As we know, the Higher Education and Research Act 2017 (HERA2017) was passed to provide for a new regulatory and funding framework for the research and teaching elements of higher education in England.  The Office for Students (OfS) was established as the new statutory regulator for English higher education providers.  However, OfS was given no express statutory role to regulate registered providers in respect of environmental issues.  It would seem possible for an issue to fall within the definition of a ‘reportable event’, namely that the issue “materially affects or could materially affect the provider’s legal form or business model, and/or its willingness to comply with the conditions of registration".  The extent of what constitutes a reportable event falls outside the scope of this article.

We note, however, that the Chair of the Board of the OfS in a blog in February this year stated categorically that “OfS will not be silenced on sustainability.”  In the blog it was accepted that OfS had no statutory power to set emissions targets for registered higher education providers but that the OfS Board was of the view that it “should consult about how we might collect and publish data on carbon emissions for registered providers.”  It is unclear what statutory power this would be based upon.  The OfS also proposes to “publish data about students’ attitudes to climate change, as part of a package to encourage further action from universities and colleges."

Returning now to the recent Court of Appeal’s decision in the challenge to the Government’s approach to a third run-way at Heathrow.  This decision has been described in the press as “ground-breaking” as the Court of Appeal over-turned the High Court’s earlier decision and found the Government to be in breach of public law for not having taken into account its treaty commitments in the 2015 Paris Agreement on Climate Change.  It should be noted that the Court of Appeal made clear that it was not the role of the court to stray into the “forbidden territory of assessing the merits of a public decision under challenge by way of judicial review.”  The Court of Appeal’s judgment gives a detailed analysis of the relevant legislation under which the Secretary of State had promulgated the Airports National Policy Statement (ANPS), in particular section 5(8) of the Planning Act 2008.  That legislation - passed by Parliament - expressly required the Government to “include an explanation of how the policy set out in the statement takes account of Government policy relating to the mitigation of, and adaptation to, climate change.”  The Court of Appeal concluded that the ANPS was unlawful by reason of a failure to take into account the Government’s commitment to the provisions of the Paris Agreement on Climate Change, concluded in December 2015 and ratified by the UK in November 2016.”  It remains to be seen the extent to which reference to the Paris Agreement will feature in further challenges to the decisions of Government and other public authorities.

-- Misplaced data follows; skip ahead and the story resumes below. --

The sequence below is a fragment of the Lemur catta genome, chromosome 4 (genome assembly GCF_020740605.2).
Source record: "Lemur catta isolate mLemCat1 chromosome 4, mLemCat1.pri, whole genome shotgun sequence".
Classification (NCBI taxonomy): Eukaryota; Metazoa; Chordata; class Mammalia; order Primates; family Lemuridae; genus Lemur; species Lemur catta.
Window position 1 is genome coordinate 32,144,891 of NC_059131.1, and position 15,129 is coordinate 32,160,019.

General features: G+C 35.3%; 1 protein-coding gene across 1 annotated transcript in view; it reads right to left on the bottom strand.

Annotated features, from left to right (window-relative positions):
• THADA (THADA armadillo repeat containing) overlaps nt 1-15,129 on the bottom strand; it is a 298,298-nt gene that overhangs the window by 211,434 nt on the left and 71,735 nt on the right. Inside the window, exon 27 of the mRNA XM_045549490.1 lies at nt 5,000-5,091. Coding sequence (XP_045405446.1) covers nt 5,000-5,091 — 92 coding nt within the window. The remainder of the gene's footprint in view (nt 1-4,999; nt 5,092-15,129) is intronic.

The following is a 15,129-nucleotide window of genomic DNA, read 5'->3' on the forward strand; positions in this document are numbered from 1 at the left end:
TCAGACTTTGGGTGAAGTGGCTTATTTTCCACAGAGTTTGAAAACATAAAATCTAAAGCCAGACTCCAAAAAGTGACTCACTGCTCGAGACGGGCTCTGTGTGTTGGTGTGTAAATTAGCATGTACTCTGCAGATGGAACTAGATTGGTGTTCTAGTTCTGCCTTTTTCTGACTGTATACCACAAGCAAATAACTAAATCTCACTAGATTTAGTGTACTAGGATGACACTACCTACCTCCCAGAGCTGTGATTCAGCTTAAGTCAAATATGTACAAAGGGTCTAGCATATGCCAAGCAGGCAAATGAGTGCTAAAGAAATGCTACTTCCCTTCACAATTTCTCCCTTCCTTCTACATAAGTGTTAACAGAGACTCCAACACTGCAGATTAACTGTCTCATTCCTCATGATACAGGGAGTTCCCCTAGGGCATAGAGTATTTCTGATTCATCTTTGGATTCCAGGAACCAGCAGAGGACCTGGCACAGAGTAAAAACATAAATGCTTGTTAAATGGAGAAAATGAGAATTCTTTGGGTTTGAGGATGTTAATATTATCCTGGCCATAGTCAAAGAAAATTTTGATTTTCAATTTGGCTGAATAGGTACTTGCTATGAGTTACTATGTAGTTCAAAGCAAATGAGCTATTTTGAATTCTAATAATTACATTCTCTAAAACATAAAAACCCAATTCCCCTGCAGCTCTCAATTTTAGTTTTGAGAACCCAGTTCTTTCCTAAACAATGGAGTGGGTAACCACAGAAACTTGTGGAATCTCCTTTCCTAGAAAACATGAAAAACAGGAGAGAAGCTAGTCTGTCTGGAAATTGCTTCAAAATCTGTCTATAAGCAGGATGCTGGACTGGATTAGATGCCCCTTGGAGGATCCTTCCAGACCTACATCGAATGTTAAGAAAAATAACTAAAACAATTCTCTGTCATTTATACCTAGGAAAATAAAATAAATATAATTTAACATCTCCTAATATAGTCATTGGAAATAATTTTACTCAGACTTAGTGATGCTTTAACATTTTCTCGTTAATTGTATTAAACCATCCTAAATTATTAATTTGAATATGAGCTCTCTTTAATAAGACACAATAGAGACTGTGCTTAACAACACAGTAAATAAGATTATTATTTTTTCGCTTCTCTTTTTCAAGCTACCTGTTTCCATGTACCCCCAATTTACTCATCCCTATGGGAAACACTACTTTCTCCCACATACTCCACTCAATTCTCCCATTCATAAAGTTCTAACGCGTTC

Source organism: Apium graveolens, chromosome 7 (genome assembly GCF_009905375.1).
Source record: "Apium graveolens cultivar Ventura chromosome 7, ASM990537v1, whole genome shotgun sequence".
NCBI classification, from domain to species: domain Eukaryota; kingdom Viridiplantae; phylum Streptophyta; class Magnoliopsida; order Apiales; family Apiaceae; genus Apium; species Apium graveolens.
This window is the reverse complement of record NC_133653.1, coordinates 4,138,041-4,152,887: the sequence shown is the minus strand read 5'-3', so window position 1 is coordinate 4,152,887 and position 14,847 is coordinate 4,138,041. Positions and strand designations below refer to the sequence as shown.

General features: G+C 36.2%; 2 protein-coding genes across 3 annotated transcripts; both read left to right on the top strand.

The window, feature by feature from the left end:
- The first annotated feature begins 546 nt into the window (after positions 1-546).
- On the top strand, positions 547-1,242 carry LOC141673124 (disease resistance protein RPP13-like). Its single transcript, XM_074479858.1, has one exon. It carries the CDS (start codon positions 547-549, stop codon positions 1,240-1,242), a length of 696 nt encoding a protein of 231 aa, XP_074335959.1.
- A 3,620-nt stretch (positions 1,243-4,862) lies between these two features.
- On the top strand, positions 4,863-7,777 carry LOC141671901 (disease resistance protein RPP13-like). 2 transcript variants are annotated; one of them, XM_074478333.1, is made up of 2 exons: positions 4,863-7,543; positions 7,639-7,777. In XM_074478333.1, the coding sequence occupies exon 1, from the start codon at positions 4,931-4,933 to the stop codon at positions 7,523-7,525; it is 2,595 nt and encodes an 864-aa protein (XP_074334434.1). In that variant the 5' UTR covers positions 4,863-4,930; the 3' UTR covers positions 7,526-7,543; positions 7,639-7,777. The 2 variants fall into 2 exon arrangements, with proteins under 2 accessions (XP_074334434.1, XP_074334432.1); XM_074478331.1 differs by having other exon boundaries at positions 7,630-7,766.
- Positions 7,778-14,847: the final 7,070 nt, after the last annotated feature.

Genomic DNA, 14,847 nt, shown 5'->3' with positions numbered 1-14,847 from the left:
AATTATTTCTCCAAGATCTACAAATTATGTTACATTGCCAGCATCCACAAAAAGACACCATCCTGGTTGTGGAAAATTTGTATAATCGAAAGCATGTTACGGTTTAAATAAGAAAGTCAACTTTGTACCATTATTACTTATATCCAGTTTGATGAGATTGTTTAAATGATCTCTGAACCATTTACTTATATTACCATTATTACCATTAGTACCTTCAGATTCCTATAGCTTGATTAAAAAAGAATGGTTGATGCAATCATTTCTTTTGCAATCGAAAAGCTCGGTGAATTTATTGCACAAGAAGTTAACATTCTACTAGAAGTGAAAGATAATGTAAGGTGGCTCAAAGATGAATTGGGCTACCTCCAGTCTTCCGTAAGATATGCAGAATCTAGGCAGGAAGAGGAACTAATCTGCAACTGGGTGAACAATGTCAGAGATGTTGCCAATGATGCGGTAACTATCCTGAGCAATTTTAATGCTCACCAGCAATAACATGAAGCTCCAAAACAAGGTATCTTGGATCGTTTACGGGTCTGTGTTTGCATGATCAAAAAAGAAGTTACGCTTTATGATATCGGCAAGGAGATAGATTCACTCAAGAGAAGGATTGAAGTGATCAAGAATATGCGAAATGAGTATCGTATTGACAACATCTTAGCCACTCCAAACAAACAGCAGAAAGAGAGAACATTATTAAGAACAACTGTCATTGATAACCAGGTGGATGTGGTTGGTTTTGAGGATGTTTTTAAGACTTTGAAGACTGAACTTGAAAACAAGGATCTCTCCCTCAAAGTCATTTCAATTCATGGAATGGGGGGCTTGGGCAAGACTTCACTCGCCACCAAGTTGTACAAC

Linking with the themes in the SDGs, the United Nations Environment Programme has published a “Greening Universities Toolkit”  which is “designed to provide universities with the basic strategies and tactics necessary to transform themselves into green, low carbon institutions with the capacity to address climate change, increase resource efficiency, enhance ecosystem management and minimise waste and pollution”.  The toolkit draws on experience from a number of jurisdictions, including the work undertaken by the UK’s Environmental Association for Universities and Colleges (EAUC).  The work of EAUC, the Association of University Directors of Estates and other sector bodies has also been referenced by the OfS in its recent board paper on reducing carbon emissions.  It will be interesting to see how this work develops, against the backdrop of the global challenges underpinning the SDGs.